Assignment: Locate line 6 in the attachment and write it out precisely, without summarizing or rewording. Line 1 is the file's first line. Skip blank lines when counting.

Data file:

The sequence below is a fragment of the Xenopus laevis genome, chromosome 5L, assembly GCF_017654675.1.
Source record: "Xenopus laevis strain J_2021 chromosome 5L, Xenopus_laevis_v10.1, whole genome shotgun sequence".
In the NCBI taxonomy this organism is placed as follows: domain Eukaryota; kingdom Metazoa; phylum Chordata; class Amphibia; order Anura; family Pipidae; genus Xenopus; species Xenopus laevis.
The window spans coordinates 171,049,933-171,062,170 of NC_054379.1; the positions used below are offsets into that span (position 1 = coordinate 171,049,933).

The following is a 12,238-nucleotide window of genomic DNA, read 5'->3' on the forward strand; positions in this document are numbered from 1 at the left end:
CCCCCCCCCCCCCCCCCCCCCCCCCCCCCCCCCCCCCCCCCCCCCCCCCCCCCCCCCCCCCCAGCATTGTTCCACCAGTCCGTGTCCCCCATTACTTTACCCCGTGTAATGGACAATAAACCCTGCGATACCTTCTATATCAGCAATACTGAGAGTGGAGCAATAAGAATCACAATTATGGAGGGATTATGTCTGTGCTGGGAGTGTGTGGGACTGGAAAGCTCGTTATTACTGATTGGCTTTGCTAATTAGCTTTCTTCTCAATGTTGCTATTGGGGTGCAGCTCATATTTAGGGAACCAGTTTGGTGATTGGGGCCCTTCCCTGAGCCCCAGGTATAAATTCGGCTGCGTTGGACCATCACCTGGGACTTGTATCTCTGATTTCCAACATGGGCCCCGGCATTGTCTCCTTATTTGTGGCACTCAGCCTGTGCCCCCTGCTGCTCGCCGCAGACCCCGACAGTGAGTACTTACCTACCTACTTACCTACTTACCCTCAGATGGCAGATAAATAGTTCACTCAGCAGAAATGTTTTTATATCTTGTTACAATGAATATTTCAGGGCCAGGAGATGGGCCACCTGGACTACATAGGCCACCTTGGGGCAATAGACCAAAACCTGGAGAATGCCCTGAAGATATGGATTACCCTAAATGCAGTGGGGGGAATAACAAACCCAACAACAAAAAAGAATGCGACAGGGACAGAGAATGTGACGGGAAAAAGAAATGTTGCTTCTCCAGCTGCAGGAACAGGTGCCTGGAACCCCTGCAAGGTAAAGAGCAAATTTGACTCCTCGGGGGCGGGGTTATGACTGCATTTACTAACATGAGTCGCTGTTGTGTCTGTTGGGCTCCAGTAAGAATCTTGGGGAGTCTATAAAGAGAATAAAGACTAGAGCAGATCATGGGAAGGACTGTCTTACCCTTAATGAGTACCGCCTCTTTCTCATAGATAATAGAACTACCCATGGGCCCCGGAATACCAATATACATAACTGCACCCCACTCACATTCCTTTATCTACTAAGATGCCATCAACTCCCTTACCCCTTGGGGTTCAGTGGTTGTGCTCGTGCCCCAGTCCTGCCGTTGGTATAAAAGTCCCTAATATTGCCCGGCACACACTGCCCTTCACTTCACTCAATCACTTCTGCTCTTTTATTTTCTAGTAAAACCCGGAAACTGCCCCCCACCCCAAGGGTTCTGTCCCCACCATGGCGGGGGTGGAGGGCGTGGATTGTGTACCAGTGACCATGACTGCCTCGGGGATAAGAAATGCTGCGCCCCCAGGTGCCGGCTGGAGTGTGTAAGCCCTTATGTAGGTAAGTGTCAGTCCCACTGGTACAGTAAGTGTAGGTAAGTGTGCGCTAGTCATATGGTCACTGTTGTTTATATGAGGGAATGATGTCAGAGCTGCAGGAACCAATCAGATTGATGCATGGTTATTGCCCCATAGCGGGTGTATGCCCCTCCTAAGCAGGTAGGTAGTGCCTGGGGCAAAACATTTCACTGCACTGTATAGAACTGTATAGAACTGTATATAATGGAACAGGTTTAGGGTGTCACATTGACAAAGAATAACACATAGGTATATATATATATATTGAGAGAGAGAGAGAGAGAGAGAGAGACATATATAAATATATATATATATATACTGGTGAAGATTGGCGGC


CCCCCCCCCCCCCCCCCCCCCCCCCCCCCCCCCCCCCCCCCCCCCCCCCCCCCCCCCCCCCCAGCATTGTTCCACCAGTCCGTGTCCCCCATTACTTTACCCCGTGTAATGGACAATAAACCCTGCGATACCTTCTATATCAGCAATACTGAGAGTGGAGCAATAAGAATCACAATTATGGAGGGATTATGTCTGTGCTGGGAGTGTGTGGGACTGGAAAGCTCGTTATTACTGATTGGCTTTGCTAATTAGCTTTCTTCTCAATGTTGCTATTGGGGTGCAGCTCATATTTAGGGAACCAGTTTGGTGATTGGGGCCCTTCCCTGAGCCCCAGGTATAAATTCGGCTGCGTTGGACCATCACCTGGGACTTGTATCTCTGATTTCCAACATGGGCCCCGGCATTGTCTCCTTATTTGTGGCACTCAGCCTGTGCCCCCTGCTGCTCGCCGCAGACCCCGACAGTGAGTACTTACCTACCTACTTACCTACTTACCCTCAGATGGCAGATAAATAGTTCACTCAGCAGAAATGTTTTTATATCTTGTTACAATGAATATTTCAGGGCCAGGAGATGGGCCACCTGGACTACATAGGCCACCTTGGGGCAATAGACCAAAACCTGGAGAATGCCCTGAAGATATGGATTACCCTAAATGCAGTGGGGGGAATAACAAACCCAACAACAAAAAAGAATGCGACAGGGACAGAGAATGTGACGGGAAAAAGAAATGTTGCTTCTCCAGCTGCAGGAACAGGTGCCTGGAACCCCTGCAAGGTAAAGAGCAAATTTGACTCCTCGGGGGCGGGGTTATGACTGCATTTACTAACATGAGTCGCTGTTGTGTCTGTTGGGCTCCAGTAAGAATCTTGGGGAGTCTATAAAGAGAATAAAGACTAGAGCAGATCATGGGAAGGACTGTCTTACCCTTAATGAGTACCGCCTCTTTCTCATAGATAATAGAACTACCCATGGGCCCCGGAATACCAATATACATAACTGCACCCCACTCACATTCCTTTATCTACTAAGATGCCATCAACTCCCTTACCCCTTGGGGTTCAGTGGTTGTGCTCGTGCCCCAGTCCTGCCGTTGGTATAAAAGTCCCTAATATTGCCCGGCACACACTGCCCTTCACTTCACTCAATCACTTCTGCTCTTTTATTTTCTAGTAAAACCCGGAAACTGCCCCCCACCCCAAGGGTTCTGTCCCCACCATGGCGGGGGTGGAGGGCGTGGATTGTGTACCAGTGACCATGACTGCCTCGGGGATAAGAAATGCTGCGCCCCCAGGTGCCGGCTGGAGTGTGTAAGCCCTTATGTAGGTAAGTGTCAGTCCCACTGGTACAGTAAGTGTAGGTAAGTGTGCGCTAGTCATATGGTCACTGTTGTTTATATGAGGGAATGATGTCAGAGCTGCAGGAACCAATCAGATTGATGCATGGTTATTGCCCCATAGCGGGTGTATGCCCCTCCTAAGCAGGTAGGTAGTGCCTGGGGCAAAACATTTCACTGCACTGTATAGAACTGTATAGAACTGTATATAATGGAACAGGTTTAGGGTGTCACATTGACAAAGAATAACACATAGGTATATATATATATATTGAGAGAGAGAGAGAGAGAGAGAGAGACATATATAAATATATATATATATATACTGGTGAAGATTGGCGGC